Are cities receiving too many tourists?
Thinking of taking a city break in 2019? Don’t. Many major cities are beset by urban problems – poverty, crime, homelessness etc – but several capitals are suffering from a new malaise – too many bloody tourists. New York, LA, Paris, Rome, Venice, Barcelona and Amsterdam and other cities are buckling under the sheer numbers of tourists visiting.
They’re thronging Times Square, swarming the Spanish Steps and choking up the Champs Élysées, and mayors everywhere are dreading the arrival of even more tourists to their towns next summer.
So, how bad is it? Let’s take a quick tour around the world’s urban hot-spots and see the full horror for ourselves. In Paris, you could write the entire works of Dan Brown in the time it would take to queue up for the Louvre. In Rome, fistfights are breaking out at the Trevi Fountain, as tourists jostle for selfie space. In New York, Times Square was so crowded for the New Year’s Eve celebrations that they had to close the Brooklyn Bridge.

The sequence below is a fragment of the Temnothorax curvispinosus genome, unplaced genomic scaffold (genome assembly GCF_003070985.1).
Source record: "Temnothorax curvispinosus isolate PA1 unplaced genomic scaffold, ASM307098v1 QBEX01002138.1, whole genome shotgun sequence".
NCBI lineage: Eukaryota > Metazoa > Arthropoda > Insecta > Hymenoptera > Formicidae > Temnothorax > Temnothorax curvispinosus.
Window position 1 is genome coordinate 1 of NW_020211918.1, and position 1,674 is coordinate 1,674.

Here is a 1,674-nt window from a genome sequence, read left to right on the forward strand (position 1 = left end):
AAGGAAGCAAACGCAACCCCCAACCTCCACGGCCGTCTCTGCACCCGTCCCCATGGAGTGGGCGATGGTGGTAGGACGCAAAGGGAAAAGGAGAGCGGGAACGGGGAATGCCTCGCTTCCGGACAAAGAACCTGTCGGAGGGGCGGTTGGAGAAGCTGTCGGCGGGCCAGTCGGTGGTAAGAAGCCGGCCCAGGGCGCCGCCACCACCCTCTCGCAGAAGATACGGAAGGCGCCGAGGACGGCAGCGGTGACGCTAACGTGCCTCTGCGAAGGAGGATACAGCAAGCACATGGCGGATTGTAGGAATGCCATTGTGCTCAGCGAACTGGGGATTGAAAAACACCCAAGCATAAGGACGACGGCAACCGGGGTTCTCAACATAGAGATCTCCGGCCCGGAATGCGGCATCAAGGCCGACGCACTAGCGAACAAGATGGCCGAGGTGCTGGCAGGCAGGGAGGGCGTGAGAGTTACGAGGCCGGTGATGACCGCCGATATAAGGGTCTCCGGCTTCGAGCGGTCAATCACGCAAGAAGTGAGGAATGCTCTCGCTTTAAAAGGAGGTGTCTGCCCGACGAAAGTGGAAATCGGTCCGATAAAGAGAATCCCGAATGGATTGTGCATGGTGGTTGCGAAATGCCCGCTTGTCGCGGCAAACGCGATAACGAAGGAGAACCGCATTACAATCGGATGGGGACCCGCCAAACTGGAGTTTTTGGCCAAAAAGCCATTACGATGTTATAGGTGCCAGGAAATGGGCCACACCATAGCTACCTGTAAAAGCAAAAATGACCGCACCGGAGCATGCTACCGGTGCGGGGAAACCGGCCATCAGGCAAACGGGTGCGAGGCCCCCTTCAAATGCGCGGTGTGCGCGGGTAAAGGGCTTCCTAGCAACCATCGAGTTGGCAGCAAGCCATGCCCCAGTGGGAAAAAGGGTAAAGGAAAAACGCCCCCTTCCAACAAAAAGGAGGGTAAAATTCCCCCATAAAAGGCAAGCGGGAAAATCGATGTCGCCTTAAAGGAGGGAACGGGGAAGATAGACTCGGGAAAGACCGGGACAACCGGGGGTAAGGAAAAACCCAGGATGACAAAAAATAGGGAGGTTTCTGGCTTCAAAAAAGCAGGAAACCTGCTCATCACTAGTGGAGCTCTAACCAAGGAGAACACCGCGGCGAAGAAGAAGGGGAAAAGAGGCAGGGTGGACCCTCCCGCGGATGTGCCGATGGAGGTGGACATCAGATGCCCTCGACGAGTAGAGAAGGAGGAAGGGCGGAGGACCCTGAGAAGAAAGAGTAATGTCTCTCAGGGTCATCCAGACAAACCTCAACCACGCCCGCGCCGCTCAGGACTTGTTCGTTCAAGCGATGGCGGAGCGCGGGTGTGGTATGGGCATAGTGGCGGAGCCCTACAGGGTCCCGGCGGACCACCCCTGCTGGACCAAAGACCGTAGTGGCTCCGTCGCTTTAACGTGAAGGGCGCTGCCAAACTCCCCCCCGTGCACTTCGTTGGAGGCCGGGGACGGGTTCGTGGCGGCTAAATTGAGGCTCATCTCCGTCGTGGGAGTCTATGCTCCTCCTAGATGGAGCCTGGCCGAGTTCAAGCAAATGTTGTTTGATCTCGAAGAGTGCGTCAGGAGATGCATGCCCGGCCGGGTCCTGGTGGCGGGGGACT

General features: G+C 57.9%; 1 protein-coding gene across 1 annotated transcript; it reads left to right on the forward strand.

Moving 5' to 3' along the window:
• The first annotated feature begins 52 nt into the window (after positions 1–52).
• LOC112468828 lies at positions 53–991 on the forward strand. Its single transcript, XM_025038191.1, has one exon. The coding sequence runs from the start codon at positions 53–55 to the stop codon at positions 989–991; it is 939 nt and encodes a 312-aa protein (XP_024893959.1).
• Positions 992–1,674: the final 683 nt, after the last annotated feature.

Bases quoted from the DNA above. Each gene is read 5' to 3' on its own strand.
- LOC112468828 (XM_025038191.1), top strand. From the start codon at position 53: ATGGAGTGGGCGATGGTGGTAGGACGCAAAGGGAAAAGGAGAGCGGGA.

As cheap flights make travelling a doddle, more people are packing their weekend bags and heading off for a city break. But it’s not so easy when they arrive at their chosen city – because of over-tourism, they can face transport delays, long queues at museums, difficulty booking restaurants. And, unless they’ve gone the Airbnb route, hotel rates can be astronomical. And try getting a bicycle in Amsterdam at peak time, or a gondola in Venice; you might as well walk – or swim.
City burghers are pushing back at the tsunami of tourism. A spokesperson for New York’s tourism marketing company has urged people to consider visiting the Big Apple during the off-season, when everything is cheaper and more accessible. In Barcelona, they’re considering a tax on tourism, and restricting the number of beds available to visitors. In Venice, vigilantes have tried to block cruise ships carrying daytrippers to the city, and in Palma, Majorca, “tourists go home” slogans have appeared.
What can be done to reduce the number of tourists in cities? Should tourism chiefs highlight all the bad things about their city, just to discourage people from visiting? Or should people consider less obvious destinations such as Bucharest, Sofia or Ho Chi Minh City?
I’m sure Mullingar or Athlone would warmly welcome more weekend visitors.